NDP blasts lottery corporation spending

Employee buyout program backfired, lottery tickets sold to minors, suspicious cash transactions in casinos doubled

NDP gambling critic David Eby

A financial review of B.C. Lottery Corp. put a sunny face on an organization that continues to waste money and have significant gaps in control of illegal activities, NDP gambling critic David Eby says.

Among the findings of the review were that BCLC costs have been rising faster than revenues from casinos and lotteries, four departing executives received 18 months severance pay regardless of their length of service, and a test of retailers found that 40 per cent of them sold lottery tickets to minors.

Finance Minister Mike de Jong released the report Wednesday in Kamloops, with BCLC board chair Bud Smith describing an overhaul of the corporation’s human resources department after a staff buyout program that was designed to save $6.6 million, but ended up costing $25 million.

The corporation offered early retirement and severance packages to employees aged 50 and older, expecting to eliminate 68 positions. The offer was accepted by 142 employees, and de Jong admitted that BCLC will have to hire more staff to fill some of the unexpected vacancies.

The program was “not a particularly shining example” of management, he said.

Eby also noted that since BCLC stopped paying for a dedicated RCMP group to investigate money laundering, suspicious cash transactions in B.C. casinos have doubled, “and to my knowledge there has not been a single charge at a B.C. casino related to money laundering.”

De Jong said the increase in reports to Ottawa of large cash transactions are in part due to a better system for detecting them.

“There are some big rollers out there who travel from Macao to Vegas to Vancouver, who are used to transacting their gaming in cash,” de Jong said.

Eby also highlighted an “employee recognition” program that paid out $217,000 last year in cash, gift cards and merchandise, and a catered corporate box at the Rogers Centre in Vancouver.

“This is money that is taken from hospitals, schools and public programs to pay for BCLC executives to go to Canucks games,” he said.

The audit also showed that BCLC’s venture into online poker and gambling, PlayNow.com, is bringing in only three per cent of the corporation’s revenues after five years of operation.

 

Just Posted

Surrey LRT decision ‘really sets White Rock back’: mayor

Walker says his focus now is making sure residents can access transit network

Surrey Memorial patients receive gifts from hospital staff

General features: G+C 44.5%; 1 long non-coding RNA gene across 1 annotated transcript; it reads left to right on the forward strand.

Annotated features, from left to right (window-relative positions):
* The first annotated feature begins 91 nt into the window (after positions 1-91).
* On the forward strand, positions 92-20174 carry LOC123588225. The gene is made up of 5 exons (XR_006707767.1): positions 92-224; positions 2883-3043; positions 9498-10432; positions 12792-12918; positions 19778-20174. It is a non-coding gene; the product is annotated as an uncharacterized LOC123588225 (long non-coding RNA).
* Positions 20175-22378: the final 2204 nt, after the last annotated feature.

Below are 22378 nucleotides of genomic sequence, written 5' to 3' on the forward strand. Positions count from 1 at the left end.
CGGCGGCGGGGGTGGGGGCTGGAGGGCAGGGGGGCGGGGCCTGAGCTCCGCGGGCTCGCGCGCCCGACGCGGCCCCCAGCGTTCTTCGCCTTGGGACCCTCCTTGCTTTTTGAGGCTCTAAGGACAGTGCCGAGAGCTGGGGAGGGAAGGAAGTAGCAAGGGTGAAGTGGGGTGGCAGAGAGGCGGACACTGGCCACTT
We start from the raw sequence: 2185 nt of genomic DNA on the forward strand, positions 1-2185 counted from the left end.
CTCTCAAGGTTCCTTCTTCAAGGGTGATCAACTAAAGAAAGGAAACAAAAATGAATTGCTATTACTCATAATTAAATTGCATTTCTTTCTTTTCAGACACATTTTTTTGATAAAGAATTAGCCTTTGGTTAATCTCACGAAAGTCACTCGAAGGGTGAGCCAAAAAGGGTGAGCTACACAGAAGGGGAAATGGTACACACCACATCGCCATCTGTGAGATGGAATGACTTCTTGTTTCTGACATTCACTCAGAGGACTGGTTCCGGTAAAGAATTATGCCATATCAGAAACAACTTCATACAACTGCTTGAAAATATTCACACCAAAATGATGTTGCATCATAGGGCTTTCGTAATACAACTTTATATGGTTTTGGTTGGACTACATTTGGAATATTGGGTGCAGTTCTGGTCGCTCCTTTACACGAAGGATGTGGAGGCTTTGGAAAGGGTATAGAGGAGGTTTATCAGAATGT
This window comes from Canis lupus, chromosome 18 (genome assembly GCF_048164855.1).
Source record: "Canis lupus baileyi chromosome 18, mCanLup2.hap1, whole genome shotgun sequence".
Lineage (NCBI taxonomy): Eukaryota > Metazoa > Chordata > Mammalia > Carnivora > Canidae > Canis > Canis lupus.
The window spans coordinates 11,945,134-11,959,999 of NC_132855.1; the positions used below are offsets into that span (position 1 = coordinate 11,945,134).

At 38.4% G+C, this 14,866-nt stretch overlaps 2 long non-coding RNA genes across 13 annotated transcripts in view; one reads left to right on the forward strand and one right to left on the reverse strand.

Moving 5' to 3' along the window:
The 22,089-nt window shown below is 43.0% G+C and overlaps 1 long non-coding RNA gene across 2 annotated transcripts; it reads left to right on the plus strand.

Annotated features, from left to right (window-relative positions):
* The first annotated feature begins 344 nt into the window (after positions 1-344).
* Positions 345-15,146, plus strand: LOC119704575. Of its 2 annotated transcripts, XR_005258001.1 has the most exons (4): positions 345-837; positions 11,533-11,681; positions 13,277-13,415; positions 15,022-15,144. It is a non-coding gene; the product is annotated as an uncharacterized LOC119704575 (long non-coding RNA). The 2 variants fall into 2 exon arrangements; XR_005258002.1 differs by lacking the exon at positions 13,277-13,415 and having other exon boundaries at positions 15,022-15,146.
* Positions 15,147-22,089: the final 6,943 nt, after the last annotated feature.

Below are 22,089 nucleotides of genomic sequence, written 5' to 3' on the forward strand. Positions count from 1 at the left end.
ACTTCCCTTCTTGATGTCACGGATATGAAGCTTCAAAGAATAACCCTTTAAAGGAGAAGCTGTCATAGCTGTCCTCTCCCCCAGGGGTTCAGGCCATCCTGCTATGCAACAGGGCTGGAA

‘What Matters to You’ wish campaign received $5,000 in funding for project

Surrey adds more parkland to its inventory

City aquired Campbell Heights property

Clayton townhouse projects sent back to staff over school capacity concerns

‘We’re really stressing out the school systems here’ says Surrey Councillor Steven Pettigrew

Dirty chapter of Surrey history detailed in book about Bridgeview’s sewage woes in ’70s

Surrey-raised author’s ‘Mudflat Dreaming’ chronicles Vander Zalm-era debates, and beyond

VIDEO: Ex-NASA engineer pranks mail thieves with glitter bomb trap

Package thefts are common this time of year, but YouTuber Mark Rober used his engineering skills

FortisBC says you can return to normal gas use following pipeline fire

Utility says increased pipeline capacity, warmer weather have allowed supply to reach normal levels

CSIS collected info on peaceful groups, but only in pursuit of threats: watchdog

Security Intelligence Review Committee says fears unjustified after reviewing evidence, testimony

Lower Mainland man receives apology after getting kicked out of library

Mike Wilson fears the same treatment he received Nov. 2 by security guards will happen to others

Canada ranks 16th on annual gender gap list

This is the second year Canada has placed 16th in the World Economic Forum’s list

VIDEO: Tornado rips through city west of Seattle

Reports indicate five to seven homes damaged in Port Orchard, Wash.

Surrey boy’s birthday wish raises $13,500 for rescued farm animals

Matthew Farden received a large donation from the mister Blake Foundation towards a sanctuary farm.

Trial date postponed for man charged with killing Abbotsford police officer

Oscar Arfmann’s trial pushed back from January to May 2019

Privacy watchdog says legal cannabis buyers should use cash, not credit

Some countries could bar entry to individuals if they know they have purchased cannabis

Most Read

l -->